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Trailblazers: How to talk tech to millennial audiences on YouTube

Submitted by on March 16, 2016 – 4:50 pm | 2,975 views

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At the opening panel for Journalism.co.uk’s news:rewired “video focus” conference, YouTube took a backseat to more up-and-coming social distribution models such as Facebook and Snapchat. But Shivvy Jervis, head of digital at Telefonica, is making the platform work for the company’s millennial audiences.

Jervis is the creative force behind the popular YouTube series Digital Futures and The Trailblazers. Episodes in both series showcase new technologies and their innovators – and net an average of almost 50 times more viewers than YouTube’s shows of similar length. She says her goal is “championing inventions for social good and making technology palatable for everyday people”.

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So how does she draw in such large numbers? Jervis said that providing original content with a breaking-news feel helps keep users engaged for longer:

What really lights my fire is finding those people who use tech for more than entertainment. I make it my mission to uncover digital and technological advances that have the capacity to truly transform our day-to-day lives.


So far, The Trailblazers has showcased wearables that combat anxiety and stabilise hand tremors, virtual reality tools being used for education, and warning systems for toxic air built using the internet of things. Most of the inventions haven’t been covered by the mainstream media. The Trailblazers helps bring developers the publicity and investments they need to carry out their projects.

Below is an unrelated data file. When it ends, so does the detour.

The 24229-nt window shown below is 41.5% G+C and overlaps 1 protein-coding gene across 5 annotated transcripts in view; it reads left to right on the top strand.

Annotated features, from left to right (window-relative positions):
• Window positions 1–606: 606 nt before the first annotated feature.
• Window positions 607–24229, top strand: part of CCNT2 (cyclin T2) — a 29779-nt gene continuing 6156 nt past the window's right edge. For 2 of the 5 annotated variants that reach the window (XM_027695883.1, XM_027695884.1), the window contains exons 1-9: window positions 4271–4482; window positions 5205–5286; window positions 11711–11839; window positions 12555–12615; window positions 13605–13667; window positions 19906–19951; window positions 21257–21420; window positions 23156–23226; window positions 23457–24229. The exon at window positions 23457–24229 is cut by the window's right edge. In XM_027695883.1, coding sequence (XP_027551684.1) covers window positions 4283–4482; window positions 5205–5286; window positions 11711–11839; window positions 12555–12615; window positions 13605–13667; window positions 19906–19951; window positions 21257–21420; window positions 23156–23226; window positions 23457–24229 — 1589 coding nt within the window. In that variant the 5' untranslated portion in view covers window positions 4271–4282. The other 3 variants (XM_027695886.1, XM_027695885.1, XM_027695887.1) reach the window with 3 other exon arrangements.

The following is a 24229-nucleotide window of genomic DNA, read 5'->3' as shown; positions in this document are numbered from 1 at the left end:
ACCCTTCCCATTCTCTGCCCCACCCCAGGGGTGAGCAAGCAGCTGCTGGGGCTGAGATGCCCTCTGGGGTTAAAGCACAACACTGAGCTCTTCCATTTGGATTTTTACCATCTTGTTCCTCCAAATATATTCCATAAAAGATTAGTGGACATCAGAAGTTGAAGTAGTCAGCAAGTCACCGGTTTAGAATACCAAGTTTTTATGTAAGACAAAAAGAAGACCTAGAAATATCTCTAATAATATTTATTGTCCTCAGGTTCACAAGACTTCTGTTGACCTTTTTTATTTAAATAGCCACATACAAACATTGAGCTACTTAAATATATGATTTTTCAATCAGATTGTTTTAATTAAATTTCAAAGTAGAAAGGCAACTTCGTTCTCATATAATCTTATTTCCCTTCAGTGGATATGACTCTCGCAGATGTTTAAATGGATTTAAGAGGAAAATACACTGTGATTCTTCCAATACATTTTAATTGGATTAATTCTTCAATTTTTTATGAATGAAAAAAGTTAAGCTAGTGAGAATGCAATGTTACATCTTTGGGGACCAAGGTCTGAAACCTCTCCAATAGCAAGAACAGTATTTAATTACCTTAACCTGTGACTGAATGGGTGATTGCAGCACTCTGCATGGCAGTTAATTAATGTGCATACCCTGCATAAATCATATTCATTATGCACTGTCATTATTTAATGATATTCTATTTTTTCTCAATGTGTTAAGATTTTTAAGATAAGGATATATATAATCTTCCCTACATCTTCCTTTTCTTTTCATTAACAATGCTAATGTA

Jervis gives the series an of-the-moment feel by breaking episodes into smaller segments that keep viewers engaged. Modeled on a news broadcast, Digital Futures features three experts discussing new aspects of the digital landscape. The Trailblazers is broken up into five capsules: an introduction, an interview, a “trial run”, a personality profile and a conclusion. When combined with a chatty, conversational tone, the format makes serious topics palatable for an audience that might otherwise feel that “hard tech” goes over their heads.

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Jervis said that highlighting diversity within the tech sector, as well as promoting technology for good, drives her search for content. She aims to engage more female viewers, as well as those from different ethnic backgrounds. With a global audience tuning in from the United States, Russia and India, the series’ diversity might count for some of its popularity. Telefonica’s experiments with stand-alone content, like its 60-second Across the Pond segment that explores hot startups in the US, also help keep the shows hip and relevant. 

Some of the success of The Trailblazers and Digital Futures stems from factors that can’t be replicated in every newsroom. With approximately a £6,000 budget per episode, as well as Telefonica’s hands-off branding policy, Jervis is working with more resources than some news outlets might be able to allocate to a series on technology.

However, the takeaway from her talk was clear: provide real content, make it accessible, keep it fun – and let the viewers be the judges.

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